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Cyber Security Remains a Significant Challenge for Manufacturers & Distributors

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Modern manufacturing continues to evolve providing incredible enhancements to current processes, in turn exposing the underlying technology and the organization to additional risks.
October 26, 2017

Modern manufacturing continues to evolve providing incredible enhancements to current processes, in turn exposing the underlying technology and the organization to additional risks.

Disruptive improvements in technology, such as the Industrial Internet of Things (IIoT), continue to link manufacturing technologies together – not just in a single shop or building, but across geographic areas and organizations.

The connectivity between the computers and industrial control systems controlling the manufacturing are sending and collecting data, making modifications based on the data and feeding the information back into business information systems for analysis.

Unfortunately, the networks, computers and control systems were not designed with cyber security in mind – in fact, some of the underlying technology was designed to be isolated from all other computer communications and does not handle “internet” style communications well.

Using web-enabled and advanced communications techniques with these systems to link them together directly – virtually and through the cloud – exposes the data, the manufacturing systems and your proprietary information to additional risks.

The data being transmitted, created and collected from modern manufacturing is susceptible to disruption and corruption, including replacement with fake data as well as theft of the information.

Recent events have demonstrated improperly secured Internet of Things devices can be hijacked and used to cause problems across the world. The IIoT is subject to the same kind of hijacking and misuse if left exposed to the internet without proper precautions.

Some of the challenges are basic, for example changing default passwords, but keeping hundreds or thousands of devices up-to-date with configuration changes and patches can become cumbersome very quickly.

The devices themselves can also be disrupted by overloading them with too much data, causing mini-outages that can cause cascading problems in the manufacturing flow.

Isolating from the internet if possible and consciously addressing security configurations as devices are deployed are important to protecting the manufacturing environment.

The traffic between devices can also be affected by corrupting, intercepting, replacing or even stealing data. Encrypting traffic between devices requires additional hardware or software, management and configuration work, so most industrial devices forego encryption.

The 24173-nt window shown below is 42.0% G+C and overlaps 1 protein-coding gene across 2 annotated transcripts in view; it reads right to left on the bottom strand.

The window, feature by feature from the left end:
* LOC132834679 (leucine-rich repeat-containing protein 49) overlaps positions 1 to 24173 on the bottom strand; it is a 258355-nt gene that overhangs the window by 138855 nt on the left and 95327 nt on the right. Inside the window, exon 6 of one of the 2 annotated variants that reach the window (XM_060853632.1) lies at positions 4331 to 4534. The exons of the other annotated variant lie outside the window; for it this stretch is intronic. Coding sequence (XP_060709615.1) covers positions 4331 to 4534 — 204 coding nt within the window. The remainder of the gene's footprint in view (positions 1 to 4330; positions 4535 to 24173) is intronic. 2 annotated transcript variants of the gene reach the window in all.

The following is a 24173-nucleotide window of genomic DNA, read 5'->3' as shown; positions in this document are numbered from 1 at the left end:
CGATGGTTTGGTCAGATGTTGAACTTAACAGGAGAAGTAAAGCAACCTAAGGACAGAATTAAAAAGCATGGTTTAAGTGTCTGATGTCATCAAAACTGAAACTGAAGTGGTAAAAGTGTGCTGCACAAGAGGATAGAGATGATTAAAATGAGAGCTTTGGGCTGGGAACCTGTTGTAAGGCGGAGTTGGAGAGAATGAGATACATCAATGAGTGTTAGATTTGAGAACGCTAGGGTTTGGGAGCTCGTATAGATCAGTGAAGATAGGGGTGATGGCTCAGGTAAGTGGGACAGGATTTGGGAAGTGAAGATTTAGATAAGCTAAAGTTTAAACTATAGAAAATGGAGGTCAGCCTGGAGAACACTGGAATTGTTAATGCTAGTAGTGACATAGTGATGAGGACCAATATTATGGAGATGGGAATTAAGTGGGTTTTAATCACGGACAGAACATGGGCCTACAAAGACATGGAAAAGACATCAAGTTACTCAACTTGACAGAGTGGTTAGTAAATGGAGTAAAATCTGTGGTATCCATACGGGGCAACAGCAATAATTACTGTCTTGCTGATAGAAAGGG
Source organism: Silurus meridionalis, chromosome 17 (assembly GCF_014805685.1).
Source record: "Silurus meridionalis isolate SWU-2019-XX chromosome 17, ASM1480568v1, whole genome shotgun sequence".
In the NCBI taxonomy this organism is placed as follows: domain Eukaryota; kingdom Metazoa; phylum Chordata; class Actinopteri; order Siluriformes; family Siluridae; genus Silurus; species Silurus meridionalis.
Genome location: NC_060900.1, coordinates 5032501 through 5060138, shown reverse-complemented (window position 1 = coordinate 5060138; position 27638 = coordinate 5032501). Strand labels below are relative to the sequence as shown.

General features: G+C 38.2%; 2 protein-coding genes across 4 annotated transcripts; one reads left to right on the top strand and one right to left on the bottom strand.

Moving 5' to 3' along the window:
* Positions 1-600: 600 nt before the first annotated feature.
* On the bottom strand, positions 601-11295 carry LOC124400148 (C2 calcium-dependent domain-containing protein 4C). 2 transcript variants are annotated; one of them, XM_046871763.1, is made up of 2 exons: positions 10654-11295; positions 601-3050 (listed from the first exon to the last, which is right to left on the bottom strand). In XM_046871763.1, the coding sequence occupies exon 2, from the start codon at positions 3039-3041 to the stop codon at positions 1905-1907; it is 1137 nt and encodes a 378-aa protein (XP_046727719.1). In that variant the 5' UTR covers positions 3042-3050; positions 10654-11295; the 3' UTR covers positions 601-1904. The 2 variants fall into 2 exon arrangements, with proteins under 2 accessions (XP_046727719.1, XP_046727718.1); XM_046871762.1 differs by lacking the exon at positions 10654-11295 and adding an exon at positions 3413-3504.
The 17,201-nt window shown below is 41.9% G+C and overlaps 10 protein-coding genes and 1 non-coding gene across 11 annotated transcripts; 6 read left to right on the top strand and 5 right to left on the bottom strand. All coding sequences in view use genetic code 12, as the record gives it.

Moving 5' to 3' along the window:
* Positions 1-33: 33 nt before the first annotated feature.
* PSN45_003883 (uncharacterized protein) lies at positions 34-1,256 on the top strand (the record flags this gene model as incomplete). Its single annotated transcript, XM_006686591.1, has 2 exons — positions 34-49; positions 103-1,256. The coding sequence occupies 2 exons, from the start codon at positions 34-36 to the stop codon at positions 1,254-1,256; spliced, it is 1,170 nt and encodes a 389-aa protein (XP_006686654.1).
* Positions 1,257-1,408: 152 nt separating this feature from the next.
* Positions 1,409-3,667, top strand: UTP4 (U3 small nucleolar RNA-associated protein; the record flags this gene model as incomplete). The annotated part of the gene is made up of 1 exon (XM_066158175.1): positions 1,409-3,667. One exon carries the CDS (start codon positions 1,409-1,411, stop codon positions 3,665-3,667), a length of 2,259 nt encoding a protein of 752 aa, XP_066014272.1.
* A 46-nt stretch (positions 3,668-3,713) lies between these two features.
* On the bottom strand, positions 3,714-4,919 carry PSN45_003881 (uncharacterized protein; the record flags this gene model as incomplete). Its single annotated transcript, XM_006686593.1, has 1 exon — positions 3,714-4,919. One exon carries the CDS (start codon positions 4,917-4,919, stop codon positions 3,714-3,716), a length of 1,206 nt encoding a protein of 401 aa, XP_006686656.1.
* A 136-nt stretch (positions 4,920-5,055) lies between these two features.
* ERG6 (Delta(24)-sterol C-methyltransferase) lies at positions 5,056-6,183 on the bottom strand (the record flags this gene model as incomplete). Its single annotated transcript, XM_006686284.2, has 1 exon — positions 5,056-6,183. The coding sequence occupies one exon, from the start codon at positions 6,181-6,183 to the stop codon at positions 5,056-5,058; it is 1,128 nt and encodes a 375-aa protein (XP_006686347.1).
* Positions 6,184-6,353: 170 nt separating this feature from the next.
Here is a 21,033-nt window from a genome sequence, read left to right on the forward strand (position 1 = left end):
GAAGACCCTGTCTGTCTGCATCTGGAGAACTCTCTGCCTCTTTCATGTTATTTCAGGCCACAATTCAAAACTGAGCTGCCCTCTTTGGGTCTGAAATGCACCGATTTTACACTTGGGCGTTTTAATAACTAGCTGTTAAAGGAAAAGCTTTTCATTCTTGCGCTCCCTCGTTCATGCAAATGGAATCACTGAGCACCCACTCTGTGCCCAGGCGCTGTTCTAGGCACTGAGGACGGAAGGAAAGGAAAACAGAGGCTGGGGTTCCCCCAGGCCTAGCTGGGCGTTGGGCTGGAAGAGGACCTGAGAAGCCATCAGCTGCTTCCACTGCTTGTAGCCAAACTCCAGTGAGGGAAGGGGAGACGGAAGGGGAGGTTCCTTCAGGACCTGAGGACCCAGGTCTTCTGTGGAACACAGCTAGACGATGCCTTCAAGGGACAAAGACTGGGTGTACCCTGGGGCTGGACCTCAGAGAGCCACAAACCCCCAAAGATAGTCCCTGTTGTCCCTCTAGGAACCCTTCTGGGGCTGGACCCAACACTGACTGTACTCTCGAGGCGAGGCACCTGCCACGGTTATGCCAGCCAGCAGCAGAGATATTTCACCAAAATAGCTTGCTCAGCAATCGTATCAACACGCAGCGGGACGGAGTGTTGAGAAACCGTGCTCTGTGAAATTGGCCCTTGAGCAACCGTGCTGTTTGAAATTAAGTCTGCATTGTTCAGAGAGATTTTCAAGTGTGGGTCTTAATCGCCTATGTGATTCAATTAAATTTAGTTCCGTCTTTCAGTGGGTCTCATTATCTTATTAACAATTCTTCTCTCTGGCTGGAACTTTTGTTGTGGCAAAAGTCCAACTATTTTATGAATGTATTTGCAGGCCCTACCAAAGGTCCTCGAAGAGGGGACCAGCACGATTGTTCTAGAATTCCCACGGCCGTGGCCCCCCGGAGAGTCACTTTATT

The downside to foregoing encryption is that it can be used to check the integrity of the data transmission, validate if the sender is legitimate and make it very difficult to sniff the data as it transits a network connection.

Ideally the devices should be isolated onto an industrial control systems network, limiting the amount of data traffic in the area and isolating the data communications from outsiders. Strong consideration should be given to encrypting the traffic both to protect the confidentiality of the data and to add a layer of integrity checking to the underlying data transmission.

Disruptive technologies may fundamentally change the supply chain, customization capabilities or the manufacturing processes, but they will still use your data and your private business information to effectively operate and deliver value to your clients. The Biggest Disruptor of All


Every solution needs to consider what level of confidentiality (authentication and encryption), integrity (encryption and error checking) and availability (both up-time and recoverability) are needed for the type of manufacturing. You must also consider the exposure to external networks, key interfaces and communications points with other solutions as well as the people allowed to access the solution and information.

Consider the following recommendations from the National Center for Manufacturing Sciences and the U.S. Federal Bureau of Investigations:

  • Implement application whitelisting – Can detect and help prevent attempted execution of malware uploaded by adversaries
  • Ensure proper configuration/patch management – Safe importation and implementation of trusted patches can help keep systems secure
  • Reduce your attack surface area – Isolate systems from untrusted networks and disable unused ports and services
  • Build a defendable environment – Segment networks into logical enclaves and restrict machine-to-machine communication paths
  • Manage authentication – Implement multi-factor authentication where possible and follow least-privilege principles
  • Implement secure remote access – Limit remote accesses, consider monitor only access and eliminate persistent remote connections
  • Monitor and respond – Perform system baselines and monitor for changes, develop detailed response and restoration plans

Disruptive technologies should disrupt your processes, the status quo and your perceptions. It will take conscious effort and a systematic approach to secure your technologies so that you can avoid a literal disruption to your disruptive technologies.


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